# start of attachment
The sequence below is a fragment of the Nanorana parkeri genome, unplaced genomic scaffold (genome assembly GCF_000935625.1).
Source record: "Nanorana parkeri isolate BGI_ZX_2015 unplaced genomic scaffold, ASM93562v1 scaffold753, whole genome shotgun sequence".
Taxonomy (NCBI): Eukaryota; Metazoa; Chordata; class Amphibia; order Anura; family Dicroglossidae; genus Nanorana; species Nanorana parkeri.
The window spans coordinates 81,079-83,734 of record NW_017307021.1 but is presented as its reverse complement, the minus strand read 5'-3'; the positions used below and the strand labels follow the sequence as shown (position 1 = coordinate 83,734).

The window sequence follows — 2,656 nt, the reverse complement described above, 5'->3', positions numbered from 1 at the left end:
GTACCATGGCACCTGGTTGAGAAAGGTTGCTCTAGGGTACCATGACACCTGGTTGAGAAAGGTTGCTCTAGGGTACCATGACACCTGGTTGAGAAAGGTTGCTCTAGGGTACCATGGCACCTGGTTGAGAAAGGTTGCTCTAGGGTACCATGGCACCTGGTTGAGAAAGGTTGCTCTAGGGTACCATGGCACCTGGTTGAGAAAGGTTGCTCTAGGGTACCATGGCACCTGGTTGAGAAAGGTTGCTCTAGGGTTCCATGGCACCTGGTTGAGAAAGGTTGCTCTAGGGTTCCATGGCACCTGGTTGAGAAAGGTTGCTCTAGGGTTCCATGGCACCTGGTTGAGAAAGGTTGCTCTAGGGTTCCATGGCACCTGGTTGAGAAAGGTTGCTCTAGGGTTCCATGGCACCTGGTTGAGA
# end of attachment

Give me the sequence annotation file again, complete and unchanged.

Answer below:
The sequence below is a fragment of the Nanorana parkeri genome, unplaced genomic scaffold (genome assembly GCF_000935625.1).
Source record: "Nanorana parkeri isolate BGI_ZX_2015 unplaced genomic scaffold, ASM93562v1 scaffold753, whole genome shotgun sequence".
Taxonomy (NCBI): Eukaryota; Metazoa; Chordata; class Amphibia; order Anura; family Dicroglossidae; genus Nanorana; species Nanorana parkeri.
The window spans coordinates 81,079-83,734 of record NW_017307021.1 but is presented as its reverse complement, the minus strand read 5'-3'; the positions used below and the strand labels follow the sequence as shown (position 1 = coordinate 83,734).

The window sequence follows — 2,656 nt, the reverse complement described above, 5'->3', positions numbered from 1 at the left end:
GTACCATGGCACCTGGTTGAGAAAGGTTGCTCTAGGGTACCATGACACCTGGTTGAGAAAGGTTGCTCTAGGGTACCATGACACCTGGTTGAGAAAGGTTGCTCTAGGGTACCATGGCACCTGGTTGAGAAAGGTTGCTCTAGGGTACCATGGCACCTGGTTGAGAAAGGTTGCTCTAGGGTACCATGGCACCTGGTTGAGAAAGGTTGCTCTAGGGTACCATGGCACCTGGTTGAGAAAGGTTGCTCTAGGGTTCCATGGCACCTGGTTGAGAAAGGTTGCTCTAGGGTTCCATGGCACCTGGTTGAGAAAGGTTGCTCTAGGGTTCCATGGCACCTGGTTGAGAAAGGTTGCTCTAGGGTTCCATGGCACCTGGTTGAGAAAGGTTGCTCTAGGGTTCCATGGCACCTGGTTGAGA